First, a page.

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International Journal of Photoenergy
Volume 2015, Article ID 193892, 13 pages
http://dx.doi.org/10.1155/2015/193892
Research Article

Laser Enhanced Hydrogen Passivation of Silicon Wafers

1School of Photovoltaic and Renewable Energy Engineering, UNSW, Sydney, NSW 2052, Australia
2School of Mechanical and Manufacturing Engineering, UNSW, Sydney, NSW 2052, Australia

Received 19 December 2014; Revised 6 March 2015; Accepted 13 March 2015

Academic Editor: Xuegong Yu

Copyright © 2015 Lihui Song et al. This is an open access article distributed under the Creative Commons Attribution License, which permits unrestricted use, distribution, and reproduction in any medium, provided the original work is properly cited.

Abstract

The application of lasers to enable advanced hydrogenation processes with charge state control is explored. Localised hydrogenation is realised through the use of lasers to achieve localised illumination and heating of the silicon material and hence spatially control the hydrogenation process. Improvements in minority carrier lifetime are confirmed in the laser hydrogenated regions using photoluminescence (PL) imaging. However with inappropriate laser settings a localised reduction in minority carrier lifetime can result. It is observed that high illumination intensities and rapid cooling are beneficial for achieving improvements in minority carrier lifetimes through laser hydrogenation. The laser hydrogenation process is then applied to finished screen-printed solar cells fabricated on seeded-cast quasi monocrystalline silicon wafers. The passivation of dislocation clusters is observed with clear improvements in quantum efficiency, open circuit voltage, and short circuit current density, leading to an improvement in efficiency of 0.6% absolute.

1. Introduction

Hydrogen passivation has received intense interest due to its ability to increase the effective electronic quality of silicon material, therefore creating the possibility to fabricate high efficiency silicon solar cells on low quality silicon wafers that can be fabricated at a lower cost than conventional wafers [1, 2]. Hydrogen is reported to passivate crystallographic defects in multicrystalline silicon, metal impurities, and the surfaces of crystalline silicon [39]. Recent work has demonstrated an advanced hydrogen passivation technique applicable to silicon solar cells, which can improve the effectiveness of hydrogen passivation by manipulating the charge state of atomic hydrogen [1012]. It is known that there are three charge states of atomic hydrogen in silicon, namely, the positive (H+), negative (H), and neutral (H0) charge states [1316]. The ability of hydrogen to assume different charge states has important implications for both diffusion and passivation mechanisms. Recent research has found that hydrogen charge states play an important role in the passivation of some defects, such the neutralisation of dopant atoms (B by H+ and P+ by H) [17, 18], the passivation of impurities (Fe+ by H) [19], and the permanent deactivation of boron-oxygen complex (BO+ by H or H0) [20].

Illumination has been identified as a key factor to advanced hydrogen passivation, as it can manipulate the charge state of atomic hydrogen. It was reported that illumination was a crucial requirement for the permanent deactivation of boron-oxygen (B-O) complex in the regeneration process [21, 22]. Recently, Wilking et al. used a laser with an increased intensity to achieve high-speed regeneration processes for this defect complex [20]. It has also been shown that illumination is able to help achieve advanced hydrogen passivation of upgraded metallurgical grade (UMG) wafers through the generation of the minority charge states of atomic hydrogen [12]. Similarly it was reported that illumination can enhance hydrogen motion in hydrogenated amorphous silicon (a-Si:H) [23]. In this paper we further investigate the use of lasers in advanced hydrogenation processes, particularly in the context of applications to cheaper forms of silicon.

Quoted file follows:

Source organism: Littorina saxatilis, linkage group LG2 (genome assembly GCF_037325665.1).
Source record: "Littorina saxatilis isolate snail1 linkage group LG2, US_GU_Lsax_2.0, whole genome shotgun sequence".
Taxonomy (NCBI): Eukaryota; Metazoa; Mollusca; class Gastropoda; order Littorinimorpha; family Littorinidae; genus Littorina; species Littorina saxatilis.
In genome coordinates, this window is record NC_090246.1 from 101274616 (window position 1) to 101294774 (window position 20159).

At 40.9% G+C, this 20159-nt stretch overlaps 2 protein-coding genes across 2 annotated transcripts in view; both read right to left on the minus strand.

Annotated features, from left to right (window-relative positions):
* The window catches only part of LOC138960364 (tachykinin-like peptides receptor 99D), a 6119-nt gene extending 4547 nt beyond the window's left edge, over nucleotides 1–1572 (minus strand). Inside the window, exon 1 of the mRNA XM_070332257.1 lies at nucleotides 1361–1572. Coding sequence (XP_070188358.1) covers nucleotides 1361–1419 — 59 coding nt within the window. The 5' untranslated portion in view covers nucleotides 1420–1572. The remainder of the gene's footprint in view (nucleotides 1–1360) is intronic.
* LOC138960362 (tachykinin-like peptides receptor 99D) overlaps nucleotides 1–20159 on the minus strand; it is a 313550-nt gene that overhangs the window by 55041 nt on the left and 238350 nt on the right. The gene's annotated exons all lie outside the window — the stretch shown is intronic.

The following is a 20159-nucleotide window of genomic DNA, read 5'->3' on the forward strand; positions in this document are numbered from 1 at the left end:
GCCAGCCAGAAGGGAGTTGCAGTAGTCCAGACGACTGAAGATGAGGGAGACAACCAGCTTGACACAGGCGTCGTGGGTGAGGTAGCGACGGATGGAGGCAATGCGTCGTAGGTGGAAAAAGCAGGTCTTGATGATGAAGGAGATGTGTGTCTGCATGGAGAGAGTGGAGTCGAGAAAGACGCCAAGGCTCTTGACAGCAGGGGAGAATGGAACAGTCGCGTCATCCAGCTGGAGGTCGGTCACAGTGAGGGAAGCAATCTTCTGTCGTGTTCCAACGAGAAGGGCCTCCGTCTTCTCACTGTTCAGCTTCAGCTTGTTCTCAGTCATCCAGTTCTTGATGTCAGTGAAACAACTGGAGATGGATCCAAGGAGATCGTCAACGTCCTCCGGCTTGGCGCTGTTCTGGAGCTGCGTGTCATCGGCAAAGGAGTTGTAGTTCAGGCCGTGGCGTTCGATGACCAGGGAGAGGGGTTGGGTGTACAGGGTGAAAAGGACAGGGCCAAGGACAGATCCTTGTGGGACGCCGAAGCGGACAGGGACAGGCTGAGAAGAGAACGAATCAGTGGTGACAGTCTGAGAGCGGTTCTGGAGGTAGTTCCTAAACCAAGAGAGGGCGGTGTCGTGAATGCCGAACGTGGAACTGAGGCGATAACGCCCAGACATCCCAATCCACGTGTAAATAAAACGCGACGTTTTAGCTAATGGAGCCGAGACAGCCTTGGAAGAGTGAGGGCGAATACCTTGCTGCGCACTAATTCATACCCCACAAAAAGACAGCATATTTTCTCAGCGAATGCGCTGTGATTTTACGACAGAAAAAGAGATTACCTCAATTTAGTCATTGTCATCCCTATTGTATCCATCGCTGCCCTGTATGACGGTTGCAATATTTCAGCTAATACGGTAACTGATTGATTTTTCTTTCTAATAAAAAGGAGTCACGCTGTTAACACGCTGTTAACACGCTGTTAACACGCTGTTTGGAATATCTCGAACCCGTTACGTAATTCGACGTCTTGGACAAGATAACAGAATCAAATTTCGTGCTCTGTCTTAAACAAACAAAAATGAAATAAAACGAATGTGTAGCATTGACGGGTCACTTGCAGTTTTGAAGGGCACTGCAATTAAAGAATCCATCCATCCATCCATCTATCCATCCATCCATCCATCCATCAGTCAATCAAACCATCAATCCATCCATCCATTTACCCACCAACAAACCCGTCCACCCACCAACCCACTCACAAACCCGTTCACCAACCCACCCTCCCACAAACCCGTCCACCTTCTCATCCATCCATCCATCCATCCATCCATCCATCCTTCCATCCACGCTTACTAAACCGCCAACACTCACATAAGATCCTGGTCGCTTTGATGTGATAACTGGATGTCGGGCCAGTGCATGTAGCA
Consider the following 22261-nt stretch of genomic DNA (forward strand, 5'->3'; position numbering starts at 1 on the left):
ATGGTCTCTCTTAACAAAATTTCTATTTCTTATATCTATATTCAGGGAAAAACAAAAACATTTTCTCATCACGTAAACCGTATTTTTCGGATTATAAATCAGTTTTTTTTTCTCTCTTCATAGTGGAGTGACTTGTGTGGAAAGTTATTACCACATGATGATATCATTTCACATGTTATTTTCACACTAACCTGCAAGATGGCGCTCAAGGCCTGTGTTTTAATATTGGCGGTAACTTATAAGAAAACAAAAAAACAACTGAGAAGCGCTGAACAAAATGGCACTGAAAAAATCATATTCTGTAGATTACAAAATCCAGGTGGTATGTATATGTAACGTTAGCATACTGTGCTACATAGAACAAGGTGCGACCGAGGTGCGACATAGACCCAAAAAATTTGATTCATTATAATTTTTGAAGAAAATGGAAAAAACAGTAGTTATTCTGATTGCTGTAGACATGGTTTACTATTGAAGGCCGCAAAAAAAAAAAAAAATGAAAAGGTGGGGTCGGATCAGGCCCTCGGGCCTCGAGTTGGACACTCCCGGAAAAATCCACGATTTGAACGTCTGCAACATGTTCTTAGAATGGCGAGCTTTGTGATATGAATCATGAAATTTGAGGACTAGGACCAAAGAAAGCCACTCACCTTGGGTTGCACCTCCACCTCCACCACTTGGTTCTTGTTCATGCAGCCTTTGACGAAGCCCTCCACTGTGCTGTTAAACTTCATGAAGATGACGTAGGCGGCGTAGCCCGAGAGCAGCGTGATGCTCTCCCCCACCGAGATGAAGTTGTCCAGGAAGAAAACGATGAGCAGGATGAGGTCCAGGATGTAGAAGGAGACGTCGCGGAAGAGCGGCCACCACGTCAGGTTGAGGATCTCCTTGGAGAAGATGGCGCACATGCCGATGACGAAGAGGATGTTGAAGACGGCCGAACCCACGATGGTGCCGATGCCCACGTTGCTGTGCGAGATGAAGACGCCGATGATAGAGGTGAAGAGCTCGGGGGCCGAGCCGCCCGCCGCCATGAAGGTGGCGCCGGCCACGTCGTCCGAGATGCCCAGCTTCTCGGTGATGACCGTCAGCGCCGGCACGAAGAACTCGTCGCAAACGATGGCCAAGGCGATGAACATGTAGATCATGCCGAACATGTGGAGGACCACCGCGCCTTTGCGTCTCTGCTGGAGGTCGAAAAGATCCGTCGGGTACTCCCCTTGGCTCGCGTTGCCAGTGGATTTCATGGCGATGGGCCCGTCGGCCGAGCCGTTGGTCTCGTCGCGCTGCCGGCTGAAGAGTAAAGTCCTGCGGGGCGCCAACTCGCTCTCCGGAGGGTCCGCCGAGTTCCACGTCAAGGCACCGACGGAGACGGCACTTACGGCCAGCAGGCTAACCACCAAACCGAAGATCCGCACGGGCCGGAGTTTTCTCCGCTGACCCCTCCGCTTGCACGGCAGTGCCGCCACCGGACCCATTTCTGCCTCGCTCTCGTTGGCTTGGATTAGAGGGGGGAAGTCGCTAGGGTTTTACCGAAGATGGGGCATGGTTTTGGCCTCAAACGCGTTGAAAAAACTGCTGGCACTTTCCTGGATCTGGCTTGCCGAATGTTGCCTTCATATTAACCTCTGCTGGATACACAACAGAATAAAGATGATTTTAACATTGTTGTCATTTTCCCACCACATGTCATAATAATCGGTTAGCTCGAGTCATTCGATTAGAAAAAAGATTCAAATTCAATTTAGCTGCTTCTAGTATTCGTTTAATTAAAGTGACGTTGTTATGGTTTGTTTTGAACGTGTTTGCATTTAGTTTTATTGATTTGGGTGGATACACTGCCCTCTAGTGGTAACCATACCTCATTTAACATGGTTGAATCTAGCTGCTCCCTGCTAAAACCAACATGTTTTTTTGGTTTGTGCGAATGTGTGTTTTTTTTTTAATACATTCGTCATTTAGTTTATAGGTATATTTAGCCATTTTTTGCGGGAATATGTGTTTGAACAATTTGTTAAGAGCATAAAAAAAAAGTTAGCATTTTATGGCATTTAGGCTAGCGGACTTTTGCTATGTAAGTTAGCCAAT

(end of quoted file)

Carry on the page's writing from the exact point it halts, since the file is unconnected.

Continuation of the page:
Lasers have been widely used in photovoltaics for a variety of processes such as edge junction isolation [24], buried contact groove formation [25], selective doping [26], and texturing [27] and for the ablation of dielectric layers [28]. Lasers, as a source of illumination and heating, can provide heat and manipulate the charge states of atomic hydrogen and hence provide an interesting opportunity for performing hydrogen passivation. The localized nature of laser processes could potentially enable hydrogen passivation to be performed only in selected regions of a device. Such localized processes could have various applications in making silicon solar cells, such as achieving the concept of selective emitter formation by locally deactivating and/or activating dopant atoms or passivating localized damaged regions such as dislocation clusters in cast-monocrystalline silicon. The localized nature of this process can also be useful when investigating the specific impact of hydrogenation processes or when attempting to understand the underlying mechanisms. It may also allow hydrogen passivation to be performed subsequent to all other temperature processes. This is significant as hydrogen passivation is not always stable, particularly when cell fabrication involves temperature steps subsequent to the hydrogenation process [2931]. A subsequent high temperature process may reactivate defects, and hence an additional laser enhanced hydrogen passivation may be required to recover the hydrogenation effect.